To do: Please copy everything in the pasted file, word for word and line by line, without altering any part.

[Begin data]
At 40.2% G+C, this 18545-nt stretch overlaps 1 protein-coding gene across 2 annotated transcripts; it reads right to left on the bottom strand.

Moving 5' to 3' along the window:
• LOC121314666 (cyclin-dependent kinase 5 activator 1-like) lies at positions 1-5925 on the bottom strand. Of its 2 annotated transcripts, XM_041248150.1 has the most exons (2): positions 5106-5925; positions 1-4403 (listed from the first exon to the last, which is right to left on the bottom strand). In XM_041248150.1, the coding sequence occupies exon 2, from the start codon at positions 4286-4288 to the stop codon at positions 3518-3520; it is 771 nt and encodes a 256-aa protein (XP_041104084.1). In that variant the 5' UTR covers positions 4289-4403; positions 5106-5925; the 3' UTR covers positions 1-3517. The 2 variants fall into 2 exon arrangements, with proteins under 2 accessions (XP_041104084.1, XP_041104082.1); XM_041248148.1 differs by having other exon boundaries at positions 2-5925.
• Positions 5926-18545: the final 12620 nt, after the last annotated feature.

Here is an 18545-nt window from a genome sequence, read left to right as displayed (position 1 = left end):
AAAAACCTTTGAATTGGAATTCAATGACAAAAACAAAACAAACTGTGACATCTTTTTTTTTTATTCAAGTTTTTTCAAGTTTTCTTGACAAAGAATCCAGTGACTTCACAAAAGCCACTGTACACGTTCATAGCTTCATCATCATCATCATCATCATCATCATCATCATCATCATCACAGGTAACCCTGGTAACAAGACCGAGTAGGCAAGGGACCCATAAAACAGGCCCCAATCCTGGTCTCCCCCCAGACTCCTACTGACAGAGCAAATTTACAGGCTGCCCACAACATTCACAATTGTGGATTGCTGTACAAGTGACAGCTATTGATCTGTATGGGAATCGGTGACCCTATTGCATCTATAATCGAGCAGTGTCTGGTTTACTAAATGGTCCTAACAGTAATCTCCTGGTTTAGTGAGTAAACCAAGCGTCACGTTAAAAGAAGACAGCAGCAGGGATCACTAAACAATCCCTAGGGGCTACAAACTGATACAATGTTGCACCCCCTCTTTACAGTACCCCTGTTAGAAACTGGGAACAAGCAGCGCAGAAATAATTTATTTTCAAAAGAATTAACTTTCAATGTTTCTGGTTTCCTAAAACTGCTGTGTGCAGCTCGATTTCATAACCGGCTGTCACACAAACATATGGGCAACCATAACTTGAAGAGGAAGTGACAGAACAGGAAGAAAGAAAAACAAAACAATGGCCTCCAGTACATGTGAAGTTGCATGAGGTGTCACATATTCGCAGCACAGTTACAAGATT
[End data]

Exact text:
At 40.2% G+C, this 18545-nt stretch overlaps 1 protein-coding gene across 2 annotated transcripts; it reads right to left on the bottom strand.

Moving 5' to 3' along the window:
• LOC121314666 (cyclin-dependent kinase 5 activator 1-like) lies at positions 1-5925 on the bottom strand. Of its 2 annotated transcripts, XM_041248150.1 has the most exons (2): positions 5106-5925; positions 1-4403 (listed from the first exon to the last, which is right to left on the bottom strand). In XM_041248150.1, the coding sequence occupies exon 2, from the start codon at positions 4286-4288 to the stop codon at positions 3518-3520; it is 771 nt and encodes a 256-aa protein (XP_041104084.1). In that variant the 5' UTR covers positions 4289-4403; positions 5106-5925; the 3' UTR covers positions 1-3517. The 2 variants fall into 2 exon arrangements, with proteins under 2 accessions (XP_041104084.1, XP_041104082.1); XM_041248148.1 differs by having other exon boundaries at positions 2-5925.
• Positions 5926-18545: the final 12620 nt, after the last annotated feature.

Here is an 18545-nt window from a genome sequence, read left to right as displayed (position 1 = left end):
AAAAACCTTTGAATTGGAATTCAATGACAAAAACAAAACAAACTGTGACATCTTTTTTTTTTATTCAAGTTTTTTCAAGTTTTCTTGACAAAGAATCCAGTGACTTCACAAAAGCCACTGTACACGTTCATAGCTTCATCATCATCATCATCATCATCATCATCATCATCATCATCACAGGTAACCCTGGTAACAAGACCGAGTAGGCAAGGGACCCATAAAACAGGCCCCAATCCTGGTCTCCCCCCAGACTCCTACTGACAGAGCAAATTTACAGGCTGCCCACAACATTCACAATTGTGGATTGCTGTACAAGTGACAGCTATTGATCTGTATGGGAATCGGTGACCCTATTGCATCTATAATCGAGCAGTGTCTGGTTTACTAAATGGTCCTAACAGTAATCTCCTGGTTTAGTGAGTAAACCAAGCGTCACGTTAAAAGAAGACAGCAGCAGGGATCACTAAACAATCCCTAGGGGCTACAAACTGATACAATGTTGCACCCCCTCTTTACAGTACCCCTGTTAGAAACTGGGAACAAGCAGCGCAGAAATAATTTATTTTCAAAAGAATTAACTTTCAATGTTTCTGGTTTCCTAAAACTGCTGTGTGCAGCTCGATTTCATAACCGGCTGTCACACAAACATATGGGCAACCATAACTTGAAGAGGAAGTGACAGAACAGGAAGAAAGAAAAACAAAACAATGGCCTCCAGTACATGTGAAGTTGCATGAGGTGTCACATATTCGCAGCACAGTTACAAGATT